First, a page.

Moon Knight #32-33
Issue(s): Moon Knight #32, Moon Knight #33
This is a much more straightforward super-hero story, featuring the Hobgoblin as a villain and a guest appearance by Spider-Man. But it does include an interesting twist on the Hobgoblin. It's also presented as a kind of resolution for the character, as you can see by the cover of issue #33, which says that it features "the fate of the Hobgoblin". The covers of both issues also make sure that we know that it's the black-suited Spider-Man in these issues.
The story is that after getting hit with Ghost Rider and Blaze's hellfire, he's been alternating back and forth between his human and goblin forms.
And when he's in goblin form, he's specifically focused on attacking mercenaries, since that's what Jason Macendale was before he became the Hobgoblin (well, he was Jack O'Lantern first, but you get the point).
I like this because it takes the warped religious idea that Todd McFarlane added to the character but gives a focus to it (and of course sets up a conflict with former mercenary Marc Spector, currently Moon Knight). I also love how the Hobgoblin lingers after he's killed his target; that makes him extra terrifying somehow. He's not just performing hit and run assassinations. He's going to hang around and rant.
Hobgoblin next goes after Frenchie, Moon Knight's assistant/partner/pilot. There's a conflict between Frenchie and Moon Knight in this story that i don't really agree with. The idea is that Frenchie is upset with Moon Knight after he's (re-)affirmed his commitment to not killing during the Scarlet Redemption story. But Moon Knight hasn't been a killer for a long time as far as i know. Certainly when Chuck Dixon began writing this third Moon Knight series, he explicitly established that Moon Knight was against killing, which as i noted in those entries was in direct contrast to the Punisher. And there wasn't a peep from Frenchie during those issues, but now suddenly they aren't on speaking terms over this.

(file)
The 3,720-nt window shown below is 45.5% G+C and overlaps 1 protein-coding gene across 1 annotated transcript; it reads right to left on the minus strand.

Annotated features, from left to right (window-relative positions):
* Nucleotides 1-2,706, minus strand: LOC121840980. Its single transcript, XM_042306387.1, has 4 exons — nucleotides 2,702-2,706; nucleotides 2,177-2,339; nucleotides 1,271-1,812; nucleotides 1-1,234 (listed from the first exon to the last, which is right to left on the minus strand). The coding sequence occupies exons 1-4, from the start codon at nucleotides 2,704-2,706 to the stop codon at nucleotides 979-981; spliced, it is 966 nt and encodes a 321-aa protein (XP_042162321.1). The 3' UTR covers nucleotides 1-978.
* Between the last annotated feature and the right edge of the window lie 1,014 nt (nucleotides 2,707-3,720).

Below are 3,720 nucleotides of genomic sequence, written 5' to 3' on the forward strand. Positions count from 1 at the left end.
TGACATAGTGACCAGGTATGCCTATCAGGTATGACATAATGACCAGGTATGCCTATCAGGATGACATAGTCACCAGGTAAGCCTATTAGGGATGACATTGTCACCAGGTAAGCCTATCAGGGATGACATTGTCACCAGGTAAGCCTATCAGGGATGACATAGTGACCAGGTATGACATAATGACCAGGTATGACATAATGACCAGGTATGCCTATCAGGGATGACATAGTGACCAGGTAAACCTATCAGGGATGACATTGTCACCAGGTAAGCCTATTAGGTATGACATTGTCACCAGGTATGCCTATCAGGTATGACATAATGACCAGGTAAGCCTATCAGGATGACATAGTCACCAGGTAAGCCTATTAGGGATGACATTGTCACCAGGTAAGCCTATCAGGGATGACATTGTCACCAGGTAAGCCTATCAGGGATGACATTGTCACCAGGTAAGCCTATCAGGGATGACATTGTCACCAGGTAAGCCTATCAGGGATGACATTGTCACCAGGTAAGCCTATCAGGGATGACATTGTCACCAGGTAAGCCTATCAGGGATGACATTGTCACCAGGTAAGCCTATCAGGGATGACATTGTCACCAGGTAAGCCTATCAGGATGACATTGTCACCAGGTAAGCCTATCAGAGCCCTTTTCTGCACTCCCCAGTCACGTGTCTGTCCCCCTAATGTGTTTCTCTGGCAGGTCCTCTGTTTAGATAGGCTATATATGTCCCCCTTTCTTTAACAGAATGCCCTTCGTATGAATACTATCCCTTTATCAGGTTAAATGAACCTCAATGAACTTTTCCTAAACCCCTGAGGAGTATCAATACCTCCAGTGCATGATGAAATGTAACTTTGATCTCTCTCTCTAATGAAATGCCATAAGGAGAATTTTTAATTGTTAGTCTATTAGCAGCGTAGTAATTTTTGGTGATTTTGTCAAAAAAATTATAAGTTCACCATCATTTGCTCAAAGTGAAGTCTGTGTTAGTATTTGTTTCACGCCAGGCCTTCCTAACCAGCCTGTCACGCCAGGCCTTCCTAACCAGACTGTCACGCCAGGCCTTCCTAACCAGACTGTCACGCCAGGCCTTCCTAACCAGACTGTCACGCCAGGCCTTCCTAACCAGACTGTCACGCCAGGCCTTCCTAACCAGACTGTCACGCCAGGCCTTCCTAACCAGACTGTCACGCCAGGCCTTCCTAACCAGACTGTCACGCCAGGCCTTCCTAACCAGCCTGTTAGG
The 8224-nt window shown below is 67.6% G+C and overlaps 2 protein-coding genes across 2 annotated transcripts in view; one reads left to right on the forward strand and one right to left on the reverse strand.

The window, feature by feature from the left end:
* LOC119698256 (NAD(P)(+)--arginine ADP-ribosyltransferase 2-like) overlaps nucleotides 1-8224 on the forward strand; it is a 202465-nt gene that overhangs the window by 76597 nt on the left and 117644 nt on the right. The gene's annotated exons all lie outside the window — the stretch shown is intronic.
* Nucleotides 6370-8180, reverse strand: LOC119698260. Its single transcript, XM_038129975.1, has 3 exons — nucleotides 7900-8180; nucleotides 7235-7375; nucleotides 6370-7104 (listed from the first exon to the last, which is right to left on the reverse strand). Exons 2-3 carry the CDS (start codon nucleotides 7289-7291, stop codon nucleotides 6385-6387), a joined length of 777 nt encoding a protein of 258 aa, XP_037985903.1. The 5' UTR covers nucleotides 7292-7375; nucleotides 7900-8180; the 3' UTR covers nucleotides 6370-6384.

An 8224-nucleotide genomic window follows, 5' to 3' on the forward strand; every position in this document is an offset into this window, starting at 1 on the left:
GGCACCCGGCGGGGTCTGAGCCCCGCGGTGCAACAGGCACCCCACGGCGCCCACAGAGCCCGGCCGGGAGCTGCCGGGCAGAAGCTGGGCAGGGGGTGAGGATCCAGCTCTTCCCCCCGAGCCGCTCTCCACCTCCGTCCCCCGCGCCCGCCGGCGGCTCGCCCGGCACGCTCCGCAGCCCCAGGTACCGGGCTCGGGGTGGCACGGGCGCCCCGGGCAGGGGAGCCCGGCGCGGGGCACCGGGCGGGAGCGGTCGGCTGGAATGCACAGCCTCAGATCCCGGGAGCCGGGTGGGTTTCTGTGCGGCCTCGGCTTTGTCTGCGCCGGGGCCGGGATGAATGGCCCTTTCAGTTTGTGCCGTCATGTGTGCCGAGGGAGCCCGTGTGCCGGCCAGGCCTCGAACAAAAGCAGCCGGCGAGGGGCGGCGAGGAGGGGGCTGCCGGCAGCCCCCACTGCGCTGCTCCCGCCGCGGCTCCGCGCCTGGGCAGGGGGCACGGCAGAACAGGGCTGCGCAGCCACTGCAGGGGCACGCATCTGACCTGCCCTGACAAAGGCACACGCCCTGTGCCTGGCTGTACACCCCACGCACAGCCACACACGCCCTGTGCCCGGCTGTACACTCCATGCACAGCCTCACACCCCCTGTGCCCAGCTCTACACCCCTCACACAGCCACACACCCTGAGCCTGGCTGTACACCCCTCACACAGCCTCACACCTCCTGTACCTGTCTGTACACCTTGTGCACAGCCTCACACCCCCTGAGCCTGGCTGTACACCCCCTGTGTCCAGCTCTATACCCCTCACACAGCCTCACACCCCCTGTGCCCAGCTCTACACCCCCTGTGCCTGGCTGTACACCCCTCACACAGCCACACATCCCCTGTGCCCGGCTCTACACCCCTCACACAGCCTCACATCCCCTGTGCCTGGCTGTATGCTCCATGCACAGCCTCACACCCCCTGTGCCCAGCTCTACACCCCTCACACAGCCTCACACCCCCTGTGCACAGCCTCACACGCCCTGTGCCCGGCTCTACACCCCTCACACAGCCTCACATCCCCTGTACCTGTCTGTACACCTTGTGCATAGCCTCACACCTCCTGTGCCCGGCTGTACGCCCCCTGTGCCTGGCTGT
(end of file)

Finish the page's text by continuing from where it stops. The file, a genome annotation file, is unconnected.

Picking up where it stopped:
Anyway, Spider-Man is swinging by when Hobgoblin attacks Frenchie.
Frenchie and Macendale recognize each other when Hobgoblin briefly changes back into human form. It's a tightly knit mercenary world in the Marvel universe.
Hobgoblin gives up on fighting Frenchie and decides to go after Marc Spector instead. Spider-Man goes with Frenchie to help Spector, unaware that Spector is Moon Knight.
The big conflict is about whether or not Moon Knight should try to reach out to the Hobgoblin's human side and help him, or agree with Frenchie and just kill him.
Even Spider-Man comments on the change in Moon Knight, and to be fair, he is extra merciful in this story.
Moon Knight does manage to help Macendale gain control of himself. But the problem is that Macendale was never that nice of a guy to begin with.
So Frenchie is kind of proved right. And once Marlene is threatened, Moon Knight's kid gloves are off and Spider-Man has to stop him from beating Hobgoblin to a pulp.
Quality Rating: C+
Chronological Placement Considerations: This is meant to take place directly after Spider-Man #14, with Spidey not yet having had time to go home and change out of his black costume.
Continuity Insert? N
My Reprint: N/A
Inbound References (4): showChloe Tran, Demogoblin, Frenchie, Jason Macendale, Marlene Alraune, Moon Knight, Shadowknight, Spider-Man
For me sadly Moon Knight was a yawn fest. None of this excited me or mattered.
Posted by: Grom | November 13, 2015 2:51 AM
Ghost Rider #16-17 is incorrectly footnoted as Ghost Rider #14.
I suspect DeMatteis might've had a bigger hand in it than just plotting, Pages 4-12 are pretty heavy on the inner-monologue and they definitely read like DeMatteis. Either that or Mackie is doing a pretty accurate DeMatteis impression. I think it's the former though since they do sort of drop off sharply and are completely absent from most the other pages. After that there's just some on Page 20 and there's a few Hobgoblin ones later that also reek of DeMatteis (and even refer to Spider-Man as "the Spider"). #33's thought boxes are more just generic exposition thoughts which read more like Mackie's style.
Posted by: AF | March 5, 2016 5:46 PM
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